Palestinian president hosts US delegation in Ramallah
Abbas reiterated his request to have the Palestine Liberation Organisation (PLO) removed from the US list of terrorist entities during the meeting, his office said.
The Palestinian president also requested that the PLO's office in Washington and the American consulate for East Jerusalem be reopened, after both were closed under the Trump administration, the Palestinian presidency said in a statement, according to AFP.
Leaf, who began a three-day trip to the Palestinian territories and Israel on Saturday, met Abbas "to discuss the US-Palestinian relationship, US assistance to Palestinians, deepening ties and how Palestinians and Israelis alike deserve equal measures of freedom, security and prosperity," the State Department said.
Meanwhile, the US on Thursday changed the title of its Palestinian Affairs Unit to Office of Palestinian Affairs (OPA), without defining it as a consulate. Before the announcement, it had been the US consulate in Jerusalem and a focus of Palestinian statehood goals in the city.
The US consulate in East Jerusalem had served Palestinians for almost 175 years under several powers that controlled the holy city. It was shut down in March 2019 when then US President Donald Trump signalled support for Israel's claim on Jerusalem as its capital.
The unit "operates under the auspices of the US embassy in Jerusalem, and reports on substantive matters directly to the" State Department, an OPA spokesperson said, noting the new structuring was "to strengthen our diplomatic reporting and public diplomacy engagement".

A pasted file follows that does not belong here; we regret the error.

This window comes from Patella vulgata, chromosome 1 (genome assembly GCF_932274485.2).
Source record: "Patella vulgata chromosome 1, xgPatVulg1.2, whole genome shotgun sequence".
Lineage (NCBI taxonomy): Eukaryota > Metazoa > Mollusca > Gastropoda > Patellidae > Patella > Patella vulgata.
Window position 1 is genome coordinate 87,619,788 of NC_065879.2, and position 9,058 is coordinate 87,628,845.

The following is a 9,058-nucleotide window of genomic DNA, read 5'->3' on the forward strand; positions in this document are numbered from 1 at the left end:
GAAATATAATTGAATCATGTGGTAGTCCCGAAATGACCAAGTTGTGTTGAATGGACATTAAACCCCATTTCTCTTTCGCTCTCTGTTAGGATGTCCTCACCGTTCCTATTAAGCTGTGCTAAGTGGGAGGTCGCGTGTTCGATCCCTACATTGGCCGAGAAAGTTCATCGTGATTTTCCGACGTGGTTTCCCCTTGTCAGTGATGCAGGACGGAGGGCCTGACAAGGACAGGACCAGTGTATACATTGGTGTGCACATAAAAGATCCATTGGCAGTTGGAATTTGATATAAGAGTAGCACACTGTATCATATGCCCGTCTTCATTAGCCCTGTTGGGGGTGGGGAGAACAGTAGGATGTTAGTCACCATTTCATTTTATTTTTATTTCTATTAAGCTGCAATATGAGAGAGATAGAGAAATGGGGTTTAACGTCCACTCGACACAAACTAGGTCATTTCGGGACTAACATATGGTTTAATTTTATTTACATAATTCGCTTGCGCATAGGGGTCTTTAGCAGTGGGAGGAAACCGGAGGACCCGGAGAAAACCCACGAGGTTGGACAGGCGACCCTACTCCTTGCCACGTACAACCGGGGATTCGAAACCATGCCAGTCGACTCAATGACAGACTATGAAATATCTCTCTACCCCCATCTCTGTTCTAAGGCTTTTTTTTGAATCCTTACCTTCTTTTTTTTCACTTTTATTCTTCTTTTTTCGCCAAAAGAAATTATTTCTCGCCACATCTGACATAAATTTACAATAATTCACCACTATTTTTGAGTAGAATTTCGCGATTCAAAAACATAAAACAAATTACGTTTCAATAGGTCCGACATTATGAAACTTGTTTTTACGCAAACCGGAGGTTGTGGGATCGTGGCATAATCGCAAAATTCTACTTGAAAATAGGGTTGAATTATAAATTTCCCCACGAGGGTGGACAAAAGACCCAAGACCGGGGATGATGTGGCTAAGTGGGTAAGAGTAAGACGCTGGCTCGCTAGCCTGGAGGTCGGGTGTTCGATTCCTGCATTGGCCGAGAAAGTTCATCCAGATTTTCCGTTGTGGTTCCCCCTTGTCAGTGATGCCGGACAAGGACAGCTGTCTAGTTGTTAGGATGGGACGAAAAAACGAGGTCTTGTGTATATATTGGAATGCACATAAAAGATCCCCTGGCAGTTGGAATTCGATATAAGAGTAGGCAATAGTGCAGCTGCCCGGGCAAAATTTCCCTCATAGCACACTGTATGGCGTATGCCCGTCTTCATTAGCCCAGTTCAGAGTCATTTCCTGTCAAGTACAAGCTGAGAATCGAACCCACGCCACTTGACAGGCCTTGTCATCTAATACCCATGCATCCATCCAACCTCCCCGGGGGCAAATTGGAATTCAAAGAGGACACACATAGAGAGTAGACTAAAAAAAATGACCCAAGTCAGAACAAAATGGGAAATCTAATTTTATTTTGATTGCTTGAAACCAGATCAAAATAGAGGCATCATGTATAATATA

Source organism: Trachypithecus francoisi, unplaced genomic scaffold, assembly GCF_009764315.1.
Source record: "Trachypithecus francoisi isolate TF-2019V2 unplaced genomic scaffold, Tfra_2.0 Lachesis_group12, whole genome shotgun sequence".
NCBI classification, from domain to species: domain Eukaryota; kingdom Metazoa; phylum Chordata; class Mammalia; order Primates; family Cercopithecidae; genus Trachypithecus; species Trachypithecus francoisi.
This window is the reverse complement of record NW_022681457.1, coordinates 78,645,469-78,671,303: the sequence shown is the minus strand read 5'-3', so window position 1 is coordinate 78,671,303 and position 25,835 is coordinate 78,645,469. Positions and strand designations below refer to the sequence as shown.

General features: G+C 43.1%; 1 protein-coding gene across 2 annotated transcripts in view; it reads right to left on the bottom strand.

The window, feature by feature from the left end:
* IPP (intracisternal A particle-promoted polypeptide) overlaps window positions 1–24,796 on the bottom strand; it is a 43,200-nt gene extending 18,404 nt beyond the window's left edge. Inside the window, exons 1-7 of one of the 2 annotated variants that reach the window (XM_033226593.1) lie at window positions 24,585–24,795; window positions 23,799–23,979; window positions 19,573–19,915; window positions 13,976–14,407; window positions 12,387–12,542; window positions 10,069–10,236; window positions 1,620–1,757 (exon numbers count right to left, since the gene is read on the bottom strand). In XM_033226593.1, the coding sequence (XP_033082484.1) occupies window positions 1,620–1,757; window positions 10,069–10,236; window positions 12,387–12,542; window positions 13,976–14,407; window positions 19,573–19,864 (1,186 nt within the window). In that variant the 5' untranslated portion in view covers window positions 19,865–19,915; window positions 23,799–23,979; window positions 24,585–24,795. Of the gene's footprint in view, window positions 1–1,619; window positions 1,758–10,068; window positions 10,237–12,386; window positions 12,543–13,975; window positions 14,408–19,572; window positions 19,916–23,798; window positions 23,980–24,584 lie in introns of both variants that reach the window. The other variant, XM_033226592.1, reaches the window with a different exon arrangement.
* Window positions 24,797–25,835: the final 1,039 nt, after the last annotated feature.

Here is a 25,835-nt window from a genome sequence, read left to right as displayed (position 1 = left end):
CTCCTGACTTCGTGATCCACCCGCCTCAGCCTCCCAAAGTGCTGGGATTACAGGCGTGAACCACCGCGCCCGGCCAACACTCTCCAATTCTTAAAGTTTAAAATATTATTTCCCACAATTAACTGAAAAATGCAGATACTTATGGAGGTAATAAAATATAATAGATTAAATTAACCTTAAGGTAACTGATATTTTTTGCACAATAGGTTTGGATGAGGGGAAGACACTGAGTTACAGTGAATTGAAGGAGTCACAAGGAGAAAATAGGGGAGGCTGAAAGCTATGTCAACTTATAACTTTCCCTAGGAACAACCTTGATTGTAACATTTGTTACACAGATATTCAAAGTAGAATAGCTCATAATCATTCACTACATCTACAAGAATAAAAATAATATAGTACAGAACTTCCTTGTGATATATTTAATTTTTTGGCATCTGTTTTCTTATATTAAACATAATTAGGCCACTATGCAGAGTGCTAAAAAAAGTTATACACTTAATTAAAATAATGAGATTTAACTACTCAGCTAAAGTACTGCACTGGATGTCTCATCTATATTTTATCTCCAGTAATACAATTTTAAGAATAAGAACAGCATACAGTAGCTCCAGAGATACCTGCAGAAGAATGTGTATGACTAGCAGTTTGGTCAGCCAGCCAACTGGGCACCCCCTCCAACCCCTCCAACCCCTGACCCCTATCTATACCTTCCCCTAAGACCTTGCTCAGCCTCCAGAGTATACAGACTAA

"The name change was done to better align with state department nomenclature. The new OPA operating structure is designed to strengthen our diplomatic reporting and public diplomacy engagement."
According to Reuters, a senior Palestinian official said that Abbas had rejected alternatives to the reopening of the US consulate in Jerusalem, in a call with US Secretary of State Antony Blinken.
Biden and Saudi Arabia
The move comes ahead of a possible visit of Biden to the region, with the US president saying he was considering a trip to Saudi Arabia, Israel and the Palestinian territories in July.
The possible visit to Saudi Arabia would be a stark reversal for Biden, after he called for Riyadh to be made a "pariah" during his campaign for the presidency.
Biden has prided himself as a champion of democracy against authoritarian regimes, charting a starkly different path from his predecessor Trump, who maintained a warm relationship with Saudi Crown Prince Mohammed bin Salman (MBS).
MBS stands accused by US intelligence of ordering the murder of Middle East Eye and Washington Post columnist Jamal Khashoggi, who was dismembered by Saudi agents in the kingdom's Istanbul consulate in 2018.
The accusation is vehemently denied by Riyadh, which has also been accused of wide-ranging rights abuses at home.
Any potential visit to oil-rich Saudi Arabia would likely be aimed at bolstering relations with the country at a time when Biden is trying to find ways to lower gasoline prices in the US.
A White House official said on Friday that the US would not overlook conduct that took place before Biden's presidency, but that "it was also important to reorient - but not rupture - relations with Saudi Arabia," noting the country's role as a strategic partner of the US for eight decades.